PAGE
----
The British legation and public were aghast. They demanded that justice be meted out for the slain Englishman. First came a heavy indemnity — worth a third of the Shogunate’s annual revenue. This was paid under threat of a naval bombardment of Edo. Yet British honor could only be satisfied if Satsuma paid an additional sum to the slain Richardson’s family and handed over his killers for execution.
Hisamitsu, himself involved with anti-foreigner plotting, could not very well be seen kowtowing to Western power. Satsuma Domain refused these demands. In retaliation, a British squadron made up of seven warships headed south, bound for Kagoshima.
Thus began the single day of the Anglo-Satsuma War (薩英戦争). The citizens of Kagoshima fled at the approach of the foreign boats, and the British ships took Satsuma junks anchored at port hostage. The Satsuma forces fired cannonballs in return. (In fact, one of the Satsuma cannons was manned that day by Togo Heihachiro, the future hero of the Russo-Japanese War and the “Nelson of the East.”) The British squadron responded by shelling Kagoshima, destroying up to 5% of the city’s structures (including the Ryukyuan Embassy) before retreating for lack of supplies.
The Satsuma samurai had managed to kill the captain of the British flagship, and though militarily outmatched, had fought long enough that the British retreated. The result was a moral victory for Hisamitsu, who became the sole man in Japan capable of saying he had faced down a foreign assault and had won the day. This gave him enough clout to create his own unilateral relationship with the British, paying off their requested indemnity with money borrowed (but never repaid) from the Shogunate. Satsuma had fought a war with a foreign power and then struck up their own relationship with the same, completely bypassing the supposedly “central” power structure in Edo. Day by day, it became more clear that the Shogunate had lost control.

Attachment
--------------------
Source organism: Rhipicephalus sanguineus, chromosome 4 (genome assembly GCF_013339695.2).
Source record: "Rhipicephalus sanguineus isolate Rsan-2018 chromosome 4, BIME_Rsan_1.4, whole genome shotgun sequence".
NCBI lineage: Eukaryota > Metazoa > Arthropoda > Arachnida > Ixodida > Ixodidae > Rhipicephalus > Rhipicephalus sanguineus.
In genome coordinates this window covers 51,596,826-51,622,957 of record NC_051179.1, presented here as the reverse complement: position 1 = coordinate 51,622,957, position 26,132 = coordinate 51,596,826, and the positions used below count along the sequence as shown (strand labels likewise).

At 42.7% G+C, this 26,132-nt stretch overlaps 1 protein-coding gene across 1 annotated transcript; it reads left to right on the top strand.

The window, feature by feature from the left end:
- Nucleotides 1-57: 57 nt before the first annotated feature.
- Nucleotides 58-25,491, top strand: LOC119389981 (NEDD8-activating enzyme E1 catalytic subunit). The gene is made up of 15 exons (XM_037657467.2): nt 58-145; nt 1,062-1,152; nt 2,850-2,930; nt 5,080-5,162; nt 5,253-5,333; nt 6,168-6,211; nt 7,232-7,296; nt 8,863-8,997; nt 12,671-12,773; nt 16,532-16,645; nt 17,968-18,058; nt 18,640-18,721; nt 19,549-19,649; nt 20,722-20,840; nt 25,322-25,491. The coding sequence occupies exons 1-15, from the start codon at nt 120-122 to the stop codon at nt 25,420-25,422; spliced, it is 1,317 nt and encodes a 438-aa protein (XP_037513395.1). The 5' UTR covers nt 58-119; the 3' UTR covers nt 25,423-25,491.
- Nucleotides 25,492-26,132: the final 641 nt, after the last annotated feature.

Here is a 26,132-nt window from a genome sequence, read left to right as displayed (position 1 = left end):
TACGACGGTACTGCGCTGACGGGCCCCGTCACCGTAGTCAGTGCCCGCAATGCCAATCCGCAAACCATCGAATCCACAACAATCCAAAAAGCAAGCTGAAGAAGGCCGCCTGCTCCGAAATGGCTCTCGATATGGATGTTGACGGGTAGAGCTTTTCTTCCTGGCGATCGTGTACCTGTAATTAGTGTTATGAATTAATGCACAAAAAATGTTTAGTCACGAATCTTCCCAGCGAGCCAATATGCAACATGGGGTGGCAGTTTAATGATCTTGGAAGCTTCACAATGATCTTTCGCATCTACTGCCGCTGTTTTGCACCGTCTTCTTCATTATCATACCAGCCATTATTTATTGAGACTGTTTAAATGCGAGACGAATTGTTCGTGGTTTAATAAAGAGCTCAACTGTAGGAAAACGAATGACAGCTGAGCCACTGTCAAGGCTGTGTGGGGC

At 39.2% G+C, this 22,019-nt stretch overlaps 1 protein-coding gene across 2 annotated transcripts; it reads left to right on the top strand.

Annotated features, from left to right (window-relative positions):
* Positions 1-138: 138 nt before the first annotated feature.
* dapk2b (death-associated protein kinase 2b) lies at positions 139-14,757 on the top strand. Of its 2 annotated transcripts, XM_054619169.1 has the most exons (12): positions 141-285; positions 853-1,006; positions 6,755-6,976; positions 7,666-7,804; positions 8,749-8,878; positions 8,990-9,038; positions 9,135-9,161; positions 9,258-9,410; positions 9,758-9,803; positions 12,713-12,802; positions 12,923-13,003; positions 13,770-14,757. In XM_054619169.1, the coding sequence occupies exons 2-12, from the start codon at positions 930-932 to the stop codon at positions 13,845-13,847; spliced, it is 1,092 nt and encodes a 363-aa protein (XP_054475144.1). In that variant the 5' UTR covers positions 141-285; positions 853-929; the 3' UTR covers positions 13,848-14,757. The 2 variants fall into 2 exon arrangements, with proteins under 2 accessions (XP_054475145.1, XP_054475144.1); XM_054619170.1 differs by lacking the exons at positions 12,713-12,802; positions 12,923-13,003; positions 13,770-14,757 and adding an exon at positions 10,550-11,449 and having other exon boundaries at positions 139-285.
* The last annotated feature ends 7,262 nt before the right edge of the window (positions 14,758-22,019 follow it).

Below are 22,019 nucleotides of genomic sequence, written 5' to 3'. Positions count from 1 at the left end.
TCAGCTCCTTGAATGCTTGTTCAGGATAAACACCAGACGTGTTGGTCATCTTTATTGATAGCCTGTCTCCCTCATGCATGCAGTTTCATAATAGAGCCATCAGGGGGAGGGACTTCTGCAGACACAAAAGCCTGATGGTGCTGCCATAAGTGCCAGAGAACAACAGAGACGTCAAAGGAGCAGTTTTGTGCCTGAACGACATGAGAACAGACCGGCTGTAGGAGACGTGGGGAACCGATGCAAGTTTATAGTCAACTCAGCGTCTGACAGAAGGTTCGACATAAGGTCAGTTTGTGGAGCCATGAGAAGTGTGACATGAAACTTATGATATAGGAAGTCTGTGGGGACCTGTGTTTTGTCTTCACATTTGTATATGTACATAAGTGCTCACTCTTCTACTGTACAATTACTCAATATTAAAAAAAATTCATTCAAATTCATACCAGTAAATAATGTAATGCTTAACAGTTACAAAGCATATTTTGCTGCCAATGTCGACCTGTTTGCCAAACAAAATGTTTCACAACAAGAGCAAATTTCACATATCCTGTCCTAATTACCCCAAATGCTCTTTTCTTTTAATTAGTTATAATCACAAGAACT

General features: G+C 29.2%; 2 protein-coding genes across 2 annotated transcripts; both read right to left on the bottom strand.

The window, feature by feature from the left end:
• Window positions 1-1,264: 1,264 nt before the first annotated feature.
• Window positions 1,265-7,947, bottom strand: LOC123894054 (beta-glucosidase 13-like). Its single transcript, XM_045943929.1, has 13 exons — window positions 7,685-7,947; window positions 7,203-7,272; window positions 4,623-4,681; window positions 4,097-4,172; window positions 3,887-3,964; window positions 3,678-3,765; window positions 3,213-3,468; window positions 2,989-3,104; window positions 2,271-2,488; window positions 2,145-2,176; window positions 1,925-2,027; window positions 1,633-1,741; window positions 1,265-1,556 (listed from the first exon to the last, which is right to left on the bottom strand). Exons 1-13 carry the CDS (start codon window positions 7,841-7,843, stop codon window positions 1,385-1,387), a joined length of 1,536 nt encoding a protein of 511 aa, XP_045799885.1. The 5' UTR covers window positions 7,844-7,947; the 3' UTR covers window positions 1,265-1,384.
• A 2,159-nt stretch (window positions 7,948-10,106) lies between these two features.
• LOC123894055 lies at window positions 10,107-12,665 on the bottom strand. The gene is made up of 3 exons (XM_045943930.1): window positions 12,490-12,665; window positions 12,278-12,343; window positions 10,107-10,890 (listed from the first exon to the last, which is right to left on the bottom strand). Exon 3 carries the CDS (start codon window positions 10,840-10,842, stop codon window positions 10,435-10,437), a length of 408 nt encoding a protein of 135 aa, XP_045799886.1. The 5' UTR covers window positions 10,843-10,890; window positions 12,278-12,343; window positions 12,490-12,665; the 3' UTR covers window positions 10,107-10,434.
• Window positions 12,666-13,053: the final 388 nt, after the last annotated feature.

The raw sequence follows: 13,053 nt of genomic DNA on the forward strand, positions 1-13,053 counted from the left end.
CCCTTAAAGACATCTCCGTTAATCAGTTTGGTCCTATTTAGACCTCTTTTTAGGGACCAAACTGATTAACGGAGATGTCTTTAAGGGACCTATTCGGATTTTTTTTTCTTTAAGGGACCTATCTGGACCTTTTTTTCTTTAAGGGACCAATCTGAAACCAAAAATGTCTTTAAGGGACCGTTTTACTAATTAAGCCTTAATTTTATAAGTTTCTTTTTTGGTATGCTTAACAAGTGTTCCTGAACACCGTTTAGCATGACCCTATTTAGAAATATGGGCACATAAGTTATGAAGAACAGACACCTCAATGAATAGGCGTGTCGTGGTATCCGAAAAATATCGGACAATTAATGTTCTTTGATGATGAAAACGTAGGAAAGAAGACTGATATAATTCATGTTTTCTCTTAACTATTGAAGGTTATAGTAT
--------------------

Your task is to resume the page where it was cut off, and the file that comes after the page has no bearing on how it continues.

Return to Prominence
Saigo, upon hearing of the pending struggle with the British, had grown anxious to help his domain. He had even conspired with the man guarding his cell, Tsuchimochi Masateru — who had gained an almost worshipful attachment to his captive — to build a boat with which to escape the island so he might lend his strength to Satsuma’s defense. The war, of course, was over with much too quickly, and time continued to pass Saigo by. He eventually gained a sort of equanimity with his captivity. He wrote poetry, read the Confucian classics, and even taught classes from his cell (and later, better-outfitted room).
Like on Amami, Saigo seemed to find peace in exile. And like on Amami, it was not to last.
As Shogunate power faltered on the mainland, the possibility of civil war continued to rear its ugly head. Satsuma Domain continued to be at the center and Shimazu Hisamitsu realized that he needed the best possible men around him. Saigo was still one of the most respected men in Japan. No matter his past faults, Hisamitsu needed him.
So it was that on February 20th, 1864, a Satsuma steamboat made its way to distant Okinoerabujima. Onboard were three samurai entrusted with conveying Saigo back to the mainland and freedom. Saigo was shocked; he had expected no such reprieve. He bid farewell to the captors with whom he had made friends, and then set off from the island, never to return.